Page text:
[ii] National Toxicology Program. Environmental Tobacco Smoke. May 2005. Available at: http://ntp.niehs.nih.gov/INDEX.CFM?OBJECTID=BE1BC080-F1F6-975E-74466837ED576E31.
[iii] Campaign for tobacco-free kids. Health Harms from Secondhand smoke. Available at: http://www.tobaccofreekids.org/research/factsheets/index.php?CategoryID=19.
[iv] Campaign for tobacco-free kids. Health Harms from Secondhand smoke. Available at: http://www.tobaccofreekids.org/research/factsheets/index.php?CategoryID=19.
[vi] Centers for Disease Control. 2000 Surgeon General’s Report-Reducing Tobacco Use. August 2000. Available at:
http://www.cdc.gov/tobacco/data_statistics/sgr/sgr_2000/sgr_tobacco_chap.htm. Accessed June 2008.
[vii] U.S. Department of Health and Human Servs., The Health Consequences of Involuntary Exposure to Tobacco Smoke: A Report of the Surgeon General—Executive Summary, at i (2006), available at <http://www.surgeongeneral.gov/library/secondhandsmoke/report/executivesu...
[viii] Centers for Disease Control and Prevention. Secondhand Smoke. March 2008. Available at: http://www.cdc.gov/tobacco/secondhand_smoke/index.htm. Accessed June 2008.
[i] Graff, Samantha. Tobacco Control Legal Consortium. There is No Constitutional Right to Smoke: 2008.
A no smoking policy at CU would not eliminate a person’s choice to use tobacco products, these individuals simply would not be permitted to use these products on campus at CU where their personal choice negatively impacts the health of all people around them. An example of a current law using the same logic is driving while intoxicated. Laws that make driving under the influence of alcohol illegal do not take away an individual’s choice to consume alcohol, however it does limit where and when a person can choose to be under the influence. These laws are to protect the general publics’ safety as are no smoking environments.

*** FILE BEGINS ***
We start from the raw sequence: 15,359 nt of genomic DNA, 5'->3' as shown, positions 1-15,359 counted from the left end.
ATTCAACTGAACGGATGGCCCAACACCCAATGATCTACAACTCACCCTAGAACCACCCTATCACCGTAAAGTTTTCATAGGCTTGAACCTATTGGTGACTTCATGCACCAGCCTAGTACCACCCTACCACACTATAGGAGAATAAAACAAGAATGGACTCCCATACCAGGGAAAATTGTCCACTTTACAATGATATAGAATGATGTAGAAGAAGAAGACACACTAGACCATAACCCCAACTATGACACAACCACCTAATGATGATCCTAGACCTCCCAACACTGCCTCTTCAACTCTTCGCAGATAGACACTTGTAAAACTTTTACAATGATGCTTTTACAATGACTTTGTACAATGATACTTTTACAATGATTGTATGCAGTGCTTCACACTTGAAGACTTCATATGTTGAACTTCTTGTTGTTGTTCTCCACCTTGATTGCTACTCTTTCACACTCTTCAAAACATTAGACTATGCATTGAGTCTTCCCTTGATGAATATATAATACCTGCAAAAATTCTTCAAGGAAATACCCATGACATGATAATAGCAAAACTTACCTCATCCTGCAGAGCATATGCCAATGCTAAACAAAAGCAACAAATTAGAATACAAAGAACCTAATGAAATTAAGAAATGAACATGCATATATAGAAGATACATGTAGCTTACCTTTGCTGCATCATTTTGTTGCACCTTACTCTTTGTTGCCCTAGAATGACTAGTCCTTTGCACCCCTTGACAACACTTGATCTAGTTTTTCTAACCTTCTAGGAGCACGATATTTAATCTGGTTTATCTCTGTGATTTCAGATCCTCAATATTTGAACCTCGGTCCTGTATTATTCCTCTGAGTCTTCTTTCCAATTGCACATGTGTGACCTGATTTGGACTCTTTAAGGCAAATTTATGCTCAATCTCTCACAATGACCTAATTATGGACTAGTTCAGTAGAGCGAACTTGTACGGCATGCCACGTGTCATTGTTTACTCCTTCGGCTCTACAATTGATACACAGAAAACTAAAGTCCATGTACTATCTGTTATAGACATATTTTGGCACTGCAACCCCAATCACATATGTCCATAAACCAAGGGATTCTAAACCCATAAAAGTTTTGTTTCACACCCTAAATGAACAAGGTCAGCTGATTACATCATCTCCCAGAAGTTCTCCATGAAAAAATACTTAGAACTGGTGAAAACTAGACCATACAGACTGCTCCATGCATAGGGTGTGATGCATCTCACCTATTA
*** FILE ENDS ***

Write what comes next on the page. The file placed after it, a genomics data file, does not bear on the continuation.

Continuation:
Certainly smokers are a minority group, in terms of numbers – yes they do not make up the majority of our world, U.S. or campus population. However, Smokers are not a category protected under the Equal Protection Clause of the Constitution. Likewise, smoking is not a protected liberty right under the Due Process clause of the Constitution. Suggesting that smokers are an oppressed minority group is not only an uneducated argument, but can be extremely offensive to truly oppressed, underrepresented and underserved groups, such as students of color here at CU. Tobacco use is a choice.
CU cannot restrict who goes off campus nor when students choose to go off campus. Each time a student leaves campus it is their personal choice. We believe safety is a concern for students both on and off campus and this is why campus safety monitors not only the general campus grounds but also areas around the perimeter of campus. Students who choose to go off campus to smoke would not be treated any differently than students who choose to go off campus to study, eat, go out, etc.
CU will be working with the Boulder County Health Department and with representatives from the surrounding neighborhoods to address this potential impact.
[i] Campaign for Tobacco-Free Kids. Tobacco Use Among Youth. December 2007. Available at: http://www.tobaccofreekids.org/research/factsheets/pdf/0002.pdf. Accessed June 2008.
Yes. Of student smokers, 73% reported they want to quit.
[i] Campaign for Tobacco Free Kids. Tobacco Company marketing to college students since the multistate settlement agreement was signed. http://www.tobaccofreekids.org/research/factsheets/pdf/0135.pdf.
[i] Centers for Disease Control. Fast Facts on Smoking and Tobacco Use. April 2008. Available at:
[i] The Bacchus Network. Top Facts: Spit Tobacco. November 2006. Available at:
Centers for Disease Control and Prevention